Wednesday, 4 May 2011

It’s a patchy world

This article was first published in "Frequency Magazine" – May 2011.

John Ruskin, in his Lectures on art, wrote that: “All objects appear to the human eye simply as masses of colour of variable depth, texture, and outline.” and “Consider all nature merely as a mosaic of different colours, to be imitated one by one in simplicity.”

You can derive a useful exercise from these statements. Follow these instructions:

  • Compose a painting using a mosaic of shapes that vary in shape, size and colour.
  • Do not use any initial line drawing.
  • Use only one flat brush (this is a brush with a square end) - The larger the brush, the better.

Squint at your subject to eliminate the details. If you wear glasses, try taking them off when you look at the subject to work out the masses of colour and tones.

When you work this way, you learn to build stronger paintings.

On several occasions, when visiting art museums, I have admired paintings that looked detailed from afar and were in fact executed with bold brush strokes. This is to me the mark of true mastery. For instance, during a visit at the Neue Pinakothek in Munich (Germany), I was struck by one of Monet’s paintings titled “The bridge at Argenteuil” (1874).

La Seine à Argenteuil - Oil painting by Claude Monet (Source: Wikimedia)

This work is located near the entrance of the room and I therefore saw it close-up first. I could see the raw canvas apparent in many places: in the sky, in the foreground and in the reflection of one of the pillars of the bridge. Monet used a thin layer of paint throughout the canvas, apart from the light boat hulls in the foreground, which were painted with great vigour if not with much detail. The work is signed and dated in the lower right corner so, at least in Monet’s mind, there was no doubt it was a finished painting.

After looking at this painting for some time, I carried on with my visit around the exhibition. When I reached the opposite side of the room, I turned back and my eyes caught Monet’s painting again. From afar, not only the painting looked finished but it appeared full of details, even if I knew they were just marks on the canvas. The illusion was perfect.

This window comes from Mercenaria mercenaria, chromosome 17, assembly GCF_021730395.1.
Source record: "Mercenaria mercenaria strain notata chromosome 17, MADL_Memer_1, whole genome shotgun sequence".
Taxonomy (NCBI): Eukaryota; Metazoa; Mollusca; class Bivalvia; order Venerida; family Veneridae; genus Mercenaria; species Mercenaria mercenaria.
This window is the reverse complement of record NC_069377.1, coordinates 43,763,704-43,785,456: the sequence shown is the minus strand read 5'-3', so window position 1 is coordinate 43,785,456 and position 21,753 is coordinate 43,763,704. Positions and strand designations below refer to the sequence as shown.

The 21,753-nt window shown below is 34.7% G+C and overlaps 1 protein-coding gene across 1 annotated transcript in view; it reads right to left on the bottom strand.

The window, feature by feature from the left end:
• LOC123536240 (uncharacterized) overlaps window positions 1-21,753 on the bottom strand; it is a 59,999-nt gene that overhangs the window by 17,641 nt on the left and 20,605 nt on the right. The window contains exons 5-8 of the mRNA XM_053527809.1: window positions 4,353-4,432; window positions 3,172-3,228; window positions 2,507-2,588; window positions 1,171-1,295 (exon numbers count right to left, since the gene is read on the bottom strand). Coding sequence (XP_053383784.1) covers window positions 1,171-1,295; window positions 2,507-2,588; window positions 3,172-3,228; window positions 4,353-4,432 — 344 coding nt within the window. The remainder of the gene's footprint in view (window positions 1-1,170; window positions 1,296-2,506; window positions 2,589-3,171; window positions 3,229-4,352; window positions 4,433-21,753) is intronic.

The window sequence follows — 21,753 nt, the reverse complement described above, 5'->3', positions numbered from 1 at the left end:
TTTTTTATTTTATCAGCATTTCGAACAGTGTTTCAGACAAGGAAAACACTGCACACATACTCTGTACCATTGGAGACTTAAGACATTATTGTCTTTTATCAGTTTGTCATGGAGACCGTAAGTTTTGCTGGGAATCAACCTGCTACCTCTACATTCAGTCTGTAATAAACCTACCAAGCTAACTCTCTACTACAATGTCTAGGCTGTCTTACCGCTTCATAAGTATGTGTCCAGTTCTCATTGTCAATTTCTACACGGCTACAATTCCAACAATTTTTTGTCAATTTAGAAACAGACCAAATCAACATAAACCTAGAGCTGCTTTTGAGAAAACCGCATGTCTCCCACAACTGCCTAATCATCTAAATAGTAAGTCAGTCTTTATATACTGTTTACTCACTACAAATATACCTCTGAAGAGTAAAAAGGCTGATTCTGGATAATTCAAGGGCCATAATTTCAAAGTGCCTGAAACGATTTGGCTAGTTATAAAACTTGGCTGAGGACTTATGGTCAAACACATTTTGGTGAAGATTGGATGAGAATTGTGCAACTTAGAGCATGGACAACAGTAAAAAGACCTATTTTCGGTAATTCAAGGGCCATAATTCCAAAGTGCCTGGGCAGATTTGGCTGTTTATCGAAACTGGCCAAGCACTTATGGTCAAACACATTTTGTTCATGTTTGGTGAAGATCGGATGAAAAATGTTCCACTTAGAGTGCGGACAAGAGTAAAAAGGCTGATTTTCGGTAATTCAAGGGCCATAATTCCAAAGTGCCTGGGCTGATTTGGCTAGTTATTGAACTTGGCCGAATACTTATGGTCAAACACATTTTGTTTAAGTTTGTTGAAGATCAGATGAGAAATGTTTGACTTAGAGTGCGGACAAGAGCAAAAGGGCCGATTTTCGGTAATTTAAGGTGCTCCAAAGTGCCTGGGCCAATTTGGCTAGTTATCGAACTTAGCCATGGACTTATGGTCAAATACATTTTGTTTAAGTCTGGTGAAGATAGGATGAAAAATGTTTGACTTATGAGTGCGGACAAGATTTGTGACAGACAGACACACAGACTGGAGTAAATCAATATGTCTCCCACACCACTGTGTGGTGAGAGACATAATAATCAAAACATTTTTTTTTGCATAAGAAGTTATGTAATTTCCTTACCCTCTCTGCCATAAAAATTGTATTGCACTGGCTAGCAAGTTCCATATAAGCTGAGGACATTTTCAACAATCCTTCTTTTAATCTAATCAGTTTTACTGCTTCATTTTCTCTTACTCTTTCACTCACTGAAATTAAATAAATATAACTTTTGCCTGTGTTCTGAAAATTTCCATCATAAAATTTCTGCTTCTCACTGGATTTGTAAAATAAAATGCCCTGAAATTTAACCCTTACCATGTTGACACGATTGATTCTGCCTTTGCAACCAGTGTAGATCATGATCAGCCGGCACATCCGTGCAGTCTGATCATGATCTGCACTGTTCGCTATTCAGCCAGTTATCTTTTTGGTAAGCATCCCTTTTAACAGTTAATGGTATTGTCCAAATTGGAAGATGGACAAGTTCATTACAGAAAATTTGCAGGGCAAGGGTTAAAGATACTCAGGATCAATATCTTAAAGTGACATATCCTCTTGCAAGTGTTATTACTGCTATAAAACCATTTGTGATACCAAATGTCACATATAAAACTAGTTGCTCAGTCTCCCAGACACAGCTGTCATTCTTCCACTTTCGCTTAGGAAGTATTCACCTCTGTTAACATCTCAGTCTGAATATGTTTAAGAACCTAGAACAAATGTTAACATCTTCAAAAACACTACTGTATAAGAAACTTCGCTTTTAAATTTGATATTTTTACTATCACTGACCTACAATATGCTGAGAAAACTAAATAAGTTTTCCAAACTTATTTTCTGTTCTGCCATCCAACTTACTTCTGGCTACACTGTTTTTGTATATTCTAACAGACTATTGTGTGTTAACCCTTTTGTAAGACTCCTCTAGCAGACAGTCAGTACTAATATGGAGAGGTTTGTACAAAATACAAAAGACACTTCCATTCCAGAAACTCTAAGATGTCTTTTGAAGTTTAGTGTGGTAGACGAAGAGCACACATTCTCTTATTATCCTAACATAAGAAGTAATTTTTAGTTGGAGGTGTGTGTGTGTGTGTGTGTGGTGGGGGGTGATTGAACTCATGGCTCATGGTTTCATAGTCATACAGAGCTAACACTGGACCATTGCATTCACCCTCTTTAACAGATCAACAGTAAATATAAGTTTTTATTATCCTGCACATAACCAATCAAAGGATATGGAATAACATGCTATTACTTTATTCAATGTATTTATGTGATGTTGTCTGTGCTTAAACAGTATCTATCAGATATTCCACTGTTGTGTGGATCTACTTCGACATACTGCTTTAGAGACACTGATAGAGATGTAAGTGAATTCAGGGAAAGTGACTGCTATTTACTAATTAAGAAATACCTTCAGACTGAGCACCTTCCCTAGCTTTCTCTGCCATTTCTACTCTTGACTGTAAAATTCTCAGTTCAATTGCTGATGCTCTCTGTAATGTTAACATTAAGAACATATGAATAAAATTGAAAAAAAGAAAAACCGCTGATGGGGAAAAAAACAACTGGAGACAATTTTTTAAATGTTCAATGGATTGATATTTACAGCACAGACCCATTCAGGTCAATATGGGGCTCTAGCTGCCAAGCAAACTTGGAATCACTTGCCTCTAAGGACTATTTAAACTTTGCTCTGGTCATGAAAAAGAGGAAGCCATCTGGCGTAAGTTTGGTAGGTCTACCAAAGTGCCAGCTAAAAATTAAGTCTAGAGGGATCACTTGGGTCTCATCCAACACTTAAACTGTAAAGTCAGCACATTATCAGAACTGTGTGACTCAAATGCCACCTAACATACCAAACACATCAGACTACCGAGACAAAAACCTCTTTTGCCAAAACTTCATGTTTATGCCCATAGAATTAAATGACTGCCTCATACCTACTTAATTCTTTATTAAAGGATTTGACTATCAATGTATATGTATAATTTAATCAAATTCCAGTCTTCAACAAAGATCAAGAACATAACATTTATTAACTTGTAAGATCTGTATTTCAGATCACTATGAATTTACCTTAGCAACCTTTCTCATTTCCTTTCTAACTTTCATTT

Our brain is very good at filling gaps and interpreting images, even if they contain a minimal amount of details. For instance, if you use a computer to pixelize the picture of someone (i.e. to turn the picture into a collection of coloured squares) you can still make-out that it is a portrait and you may even be able to recognize the person despite the lack of detailed features.

Let’s come back to our exercise and review its benefits.

This exercise will help you to get rid of a too detailed approach. You can build a sound painting by laying the foundation with large planes of colours. Also, thinking of an image as a collection of colour patches simplifies your thinking and makes any subject, however complex, less daunting.

Working details too soon into a painting is like attempting to decorate your home before the brickwork is finished. The truth is that no amount of details will compensate for a weak composition and it is easier to establish a sound composition by building a picture and shaping it with masses of colour.

In the end, if you want, you can add telling details to suggest a fuller picture to the viewer.

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